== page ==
Burlington Northern Santa Fe Railway (BNSF) officials are uncertain about building a $500 million rail yard after a judge ruled that an environmental impact report (EIR) conducted by the Port of Los Angeles nearly three years ago was inadequate.


In a statement released April 8, Steve Bobb, executive vice president and chief marketing officer for BNSF, said it is not clear if the project will be built under the new framework set forth by the judge’s decision, adding that the railroad company will be conferring with Port of L.A. officials.


“After a thorough review of the ruling, BNSF is troubled by what the decision represents and is uncertain whether moving forward with the project is feasible at this time,” he said.


In a 200-page ruling issued last month, Contra Costa County Superior Court Judge Barry P. Goode determined that the Port of L.A. failed to perform adequate environmental analysis before the Los Angeles Harbor Commission and the Los Angeles City Council approved plans for the Southern California International Gateway (SCIG) rail yard proposed near West Long Beach.


BNSF officials said the railroad company is “disappointed” with the judge’s ruling and the project’s failure to move forward is a major loss for the local ports, the community and the region, with missed opportunities for a “green, efficient facility” that serves customers and would have bolstered the ports’ competitiveness.


In order for the project to move forward, the port must now complete a new EIR that identifies additional mitigation measures to reduce potential environmental impacts.


The City of Long Beach, along with several other parties, including the Long Beach Unified School District, filed a lawsuit against the City of Los Angeles, challenging the merits of the rail yard project and the accuracy of the port’s EIR. Long Beach city officials and environmental groups, such as the Natural Resources Defense Council, argued that the port failed to accurately analyze potential environmental impacts, such as air pollution, traffic and noise, that the project would have on West Long Beach schools, neighborhoods and a homeless shelter.


Under a 50-year lease, BNSF had planned to build the rail yard on property owned by the Port of L.A. bounded by Sepulveda Boulevard, Pacific Coast Highway, the Dominguez Channel and the Terminal Island Freeway. BNSF proposed the rail yard to add capacity and to shift operations from the company’s current Hobart facility in the City of Commerce to the new SCIG facility, which would ultimately force some trucking and warehousing companies to be relocated. The goal is to utilize the Alameda Corridor rail system more efficiently and to move cargo closer to port docks.


While the Port and BNSF have defended the EIR’s findings, maintaining that the project would improve overall air quality by taking trucks off the I-710 Freeway and by implementing zero-emission equipment, the court sided with the City of Long Beach, ruling that the rail yard as currently proposed would add significant air pollution to the region.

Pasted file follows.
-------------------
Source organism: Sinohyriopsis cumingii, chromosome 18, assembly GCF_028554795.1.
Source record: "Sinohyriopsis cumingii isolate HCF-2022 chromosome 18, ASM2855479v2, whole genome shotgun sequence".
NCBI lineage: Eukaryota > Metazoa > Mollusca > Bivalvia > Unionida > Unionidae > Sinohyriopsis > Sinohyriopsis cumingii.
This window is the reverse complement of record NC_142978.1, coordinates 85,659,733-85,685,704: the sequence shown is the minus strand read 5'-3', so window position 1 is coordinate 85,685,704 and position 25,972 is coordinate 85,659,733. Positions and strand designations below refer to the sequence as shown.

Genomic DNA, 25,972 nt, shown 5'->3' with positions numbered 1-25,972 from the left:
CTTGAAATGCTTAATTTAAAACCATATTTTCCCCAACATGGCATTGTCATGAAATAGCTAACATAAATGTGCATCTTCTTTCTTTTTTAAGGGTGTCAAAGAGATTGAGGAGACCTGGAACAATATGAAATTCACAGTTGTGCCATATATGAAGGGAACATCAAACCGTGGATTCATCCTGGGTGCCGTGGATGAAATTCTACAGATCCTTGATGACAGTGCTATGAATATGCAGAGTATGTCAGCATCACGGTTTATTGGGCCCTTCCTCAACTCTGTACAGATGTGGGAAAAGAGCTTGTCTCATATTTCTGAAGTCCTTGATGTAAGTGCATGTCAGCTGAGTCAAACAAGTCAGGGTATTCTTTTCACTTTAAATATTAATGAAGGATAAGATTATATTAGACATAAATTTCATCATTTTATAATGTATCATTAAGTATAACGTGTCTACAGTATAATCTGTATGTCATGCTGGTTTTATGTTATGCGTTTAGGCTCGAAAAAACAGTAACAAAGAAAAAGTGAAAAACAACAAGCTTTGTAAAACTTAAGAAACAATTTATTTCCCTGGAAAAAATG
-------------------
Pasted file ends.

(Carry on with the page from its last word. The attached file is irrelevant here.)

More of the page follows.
According to a statement from the Long Beach City Attorney’s office, the new rail yard would have directed thousands of diesel trucks and miles of diesel trains close to schools, daycare centers, playing fields and residences on a daily basis. By 2035, the project would have generated 2 million truck trips per year to and from the site, along with the loading and unloading of up to 1.5 million shipping containers annually.


The court found that the EIR used a flawed approach for measuring potential noise impacts of the new facility by focusing on “average” noise rather than the maximum acceptable level of individual noise events, according to the city attorney’s office. The court also declared that the EIR underestimated traffic impacts on San Gabriel Avenue near the Century Villages at Cabrillo homeless shelter and provided a misleading analysis of potential air quality impacts.


In addition, the court asserted that the EIR failed to analyze the impacts that the SCIG project would have on BNSF’s existing Hobart facility. By omitting this information, the EIR underestimated SCIG’s potential effects, including its capacity to induce further growth in the area, according to the city attorney.


“By failing to take the Hobart impacts into account, the EIR provided an inaccurate assessment of the project’s impacts on climate change,” the city attorney’s office stated, adding that the EIR also failed to analyze the combined or cumulative impacts from the SCIG and the existing Intermodal Container Transfer Facility.


The judge’s ruling vacates all of the harbor commission’s and city council’s approvals of the project and suspends all project activities until a new EIR complies with the California Environmental Quality Act, according to the city attorney’s office.